Sunday, April 1, 2012

Prawer Plan Promotes Racial Discrimination and Violates Rights of the Negev Bedouin, update from ACRI

Human rights organizations Adalah and Association for Civil Rights in Israel (ACRI) formally submitted their reservations to the government’s legislative proposal to implement the Prawer Plan for Bedouin in the Unrecognized Villages in the Negev (the “Memorandum of Law to Regulate the Bedouin Settlement in the Negev – 2012″).

The government established the Prawer Committee in 2009 to formulate a detailed plan for addressing the legal and practical issues of Bedouin settlement in the Negev based on the recommendations of a commission headed by former Supreme Court Justice Eliezer Goldberg. The government approved the Prawer Plan in September 2011.

In a 17-page letter to Minister Benny Begin (the Minister without a portfolio charged with the procedural aspects of this proposal), Attorney General Yehuda Weinstein, Prime Minister Binyamin Netanyahu, and Justice Minister Yaakov Ne’eman, the organizations detailed their objections to the Prawer Plan, addressing two central issues: the dismantling of the unrecognized villages and forced displacement and relocation of tens of thousands of residents to recognized settlements, and the recognition of Bedouin ownership to lands.

In respect of each of these issues, the organizations maintain, the government is ignoring the facts and reality on the ground, failing to seriously examine alternatives, and proceeding with the clear intention of ousting the residents. Such an implementation of the Prawer Plan would also constitute a gross violation of the residents’ rights under Israeli law to appeal against eviction and demolition orders as afforded to them by their constitutional rights to property, dignity and equality.

With respect to the unrecognized villages: the organizations stress that the proposed legislation ignores the fact that most of these villages have existed on their lands since before the establishment of the State, while others were established when the Israeli military government forcibly relocated Bedouin residents from their lands in the 1950′s. Underlying the proposed law is the sweeping misconception that the 70,000 people residing in 36 unrecognized villages are squatters without rights to the land.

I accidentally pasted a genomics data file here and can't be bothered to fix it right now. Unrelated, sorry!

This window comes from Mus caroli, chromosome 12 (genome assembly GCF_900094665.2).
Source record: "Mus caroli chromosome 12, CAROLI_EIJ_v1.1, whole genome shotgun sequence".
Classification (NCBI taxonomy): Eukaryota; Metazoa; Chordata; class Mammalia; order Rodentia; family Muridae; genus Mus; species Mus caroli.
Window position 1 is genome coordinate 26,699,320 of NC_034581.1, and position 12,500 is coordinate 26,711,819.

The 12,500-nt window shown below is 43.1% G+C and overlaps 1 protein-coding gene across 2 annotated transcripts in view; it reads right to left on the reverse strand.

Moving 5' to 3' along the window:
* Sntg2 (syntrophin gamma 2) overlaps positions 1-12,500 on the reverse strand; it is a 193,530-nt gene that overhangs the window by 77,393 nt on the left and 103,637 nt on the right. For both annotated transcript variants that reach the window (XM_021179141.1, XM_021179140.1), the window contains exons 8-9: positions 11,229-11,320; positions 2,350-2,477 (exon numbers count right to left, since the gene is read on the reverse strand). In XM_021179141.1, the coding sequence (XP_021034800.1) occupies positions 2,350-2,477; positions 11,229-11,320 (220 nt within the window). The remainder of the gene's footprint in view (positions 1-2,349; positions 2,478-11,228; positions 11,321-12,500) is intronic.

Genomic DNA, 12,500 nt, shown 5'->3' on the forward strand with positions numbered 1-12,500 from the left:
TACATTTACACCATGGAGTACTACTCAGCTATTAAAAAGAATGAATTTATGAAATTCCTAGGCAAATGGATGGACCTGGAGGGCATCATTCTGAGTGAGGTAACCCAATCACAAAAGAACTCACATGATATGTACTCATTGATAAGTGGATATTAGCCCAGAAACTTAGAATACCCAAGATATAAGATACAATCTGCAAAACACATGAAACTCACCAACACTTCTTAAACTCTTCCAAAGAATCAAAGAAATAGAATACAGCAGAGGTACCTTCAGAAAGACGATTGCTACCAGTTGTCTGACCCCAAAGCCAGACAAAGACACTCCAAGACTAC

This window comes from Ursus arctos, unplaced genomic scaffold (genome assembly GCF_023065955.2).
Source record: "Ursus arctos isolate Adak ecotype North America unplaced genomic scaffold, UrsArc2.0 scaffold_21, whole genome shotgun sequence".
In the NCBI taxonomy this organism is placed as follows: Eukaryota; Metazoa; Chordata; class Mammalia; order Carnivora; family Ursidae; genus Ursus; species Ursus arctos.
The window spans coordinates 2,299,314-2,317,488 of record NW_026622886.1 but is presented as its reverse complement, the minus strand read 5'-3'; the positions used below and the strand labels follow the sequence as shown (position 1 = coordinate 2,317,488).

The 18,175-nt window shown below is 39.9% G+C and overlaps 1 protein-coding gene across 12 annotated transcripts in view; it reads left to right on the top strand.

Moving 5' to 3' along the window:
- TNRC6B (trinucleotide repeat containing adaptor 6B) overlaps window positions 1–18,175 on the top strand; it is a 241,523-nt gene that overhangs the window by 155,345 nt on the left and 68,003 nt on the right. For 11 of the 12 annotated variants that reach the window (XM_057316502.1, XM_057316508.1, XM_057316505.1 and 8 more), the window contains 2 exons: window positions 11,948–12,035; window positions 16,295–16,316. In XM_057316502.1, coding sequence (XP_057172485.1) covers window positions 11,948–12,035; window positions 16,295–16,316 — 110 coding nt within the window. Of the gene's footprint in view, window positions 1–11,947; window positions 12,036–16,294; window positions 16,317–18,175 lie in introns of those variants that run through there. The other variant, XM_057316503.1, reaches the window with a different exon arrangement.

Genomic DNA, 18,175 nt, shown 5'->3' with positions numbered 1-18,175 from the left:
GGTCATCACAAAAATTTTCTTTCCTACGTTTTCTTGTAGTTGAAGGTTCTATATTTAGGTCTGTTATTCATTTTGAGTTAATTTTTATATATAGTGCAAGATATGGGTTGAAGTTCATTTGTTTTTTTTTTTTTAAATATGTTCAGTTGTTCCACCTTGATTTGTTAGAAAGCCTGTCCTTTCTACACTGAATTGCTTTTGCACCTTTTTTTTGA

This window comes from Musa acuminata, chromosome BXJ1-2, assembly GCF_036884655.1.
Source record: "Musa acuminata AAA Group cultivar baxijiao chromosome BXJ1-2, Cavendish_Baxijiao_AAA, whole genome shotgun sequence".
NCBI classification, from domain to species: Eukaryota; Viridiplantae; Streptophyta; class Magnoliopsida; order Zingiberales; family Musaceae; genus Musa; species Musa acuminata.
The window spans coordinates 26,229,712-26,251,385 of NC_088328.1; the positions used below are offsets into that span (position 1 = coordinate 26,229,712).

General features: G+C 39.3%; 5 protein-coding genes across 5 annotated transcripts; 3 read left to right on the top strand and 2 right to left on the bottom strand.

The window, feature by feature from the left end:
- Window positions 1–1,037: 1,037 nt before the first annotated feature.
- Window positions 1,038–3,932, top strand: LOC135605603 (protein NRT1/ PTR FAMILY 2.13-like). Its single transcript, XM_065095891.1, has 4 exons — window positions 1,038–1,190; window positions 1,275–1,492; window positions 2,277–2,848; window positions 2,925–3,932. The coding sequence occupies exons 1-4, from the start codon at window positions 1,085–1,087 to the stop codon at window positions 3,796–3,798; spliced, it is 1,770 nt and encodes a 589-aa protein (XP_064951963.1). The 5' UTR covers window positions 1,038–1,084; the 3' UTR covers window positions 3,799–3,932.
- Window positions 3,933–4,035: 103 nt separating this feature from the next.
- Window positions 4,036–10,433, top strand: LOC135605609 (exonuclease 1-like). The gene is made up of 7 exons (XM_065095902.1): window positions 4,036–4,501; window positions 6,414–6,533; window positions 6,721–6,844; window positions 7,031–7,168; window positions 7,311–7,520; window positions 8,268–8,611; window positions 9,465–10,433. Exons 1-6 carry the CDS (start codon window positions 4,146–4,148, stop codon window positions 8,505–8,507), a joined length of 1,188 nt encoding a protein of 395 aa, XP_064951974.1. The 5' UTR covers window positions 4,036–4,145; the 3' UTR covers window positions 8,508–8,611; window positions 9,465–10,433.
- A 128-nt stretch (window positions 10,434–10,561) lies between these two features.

With respect to the issue of land ownership in the Negev: the organizations argue that the facts, supported by ample legal precedents, formal reports and research, prove Bedouin ties and ownership to the lands in question. The government, however, ignores these facts, while purporting that the “arrangement” it intends to impose on the residents is actually for the benefit of Bedouin citizens.

The organizations warn that the central tenant of the proposed law is the “concentration” of Bedouin in limited predefined areas which will force them to abandon their traditional agricultural livelihood, while industrial areas, a military base, and new Jewish settlements are expected to be established on the lands of the unrecognized Bedouin villages. The proposal includes the use of administrative authority, similar to the emergency powers of legislation reserved for wartime, in a manner which would grossly violate the residents’ rights to due process. Accordingly, this proposal would enshrine wholesale discrimination against the residents of unrecognized villages into law.

According to Attorney Rawia Aburabia of the Association for Civil Rights in Israel, “the attempt to enshrine the Prawer Plan into law is a farce. A democratic state cannot pass a law of discrimination, one that violates human rights and continues to harm a minority that has suffered from neglect and discrimination dating back to the founding of the State. Demolishing an Arab Bedouin village in order to establish a Jewish settlement on its ruins is not the action of a democracy – it is a step that takes us back to the military regime.”

Attorney Suhad Bishara of Adalah states that “the government of Israel should shelve the Prawer Plan and recognize the rights of the Arab Bedouin residents of the unrecognized villages to ownership and use of the lands on which they have resided for many decades. The government should recognize the ownership rights of the Bedouin to their lands in the Negev as a necessary step towards creating historic justice vis-à-vis this population.”

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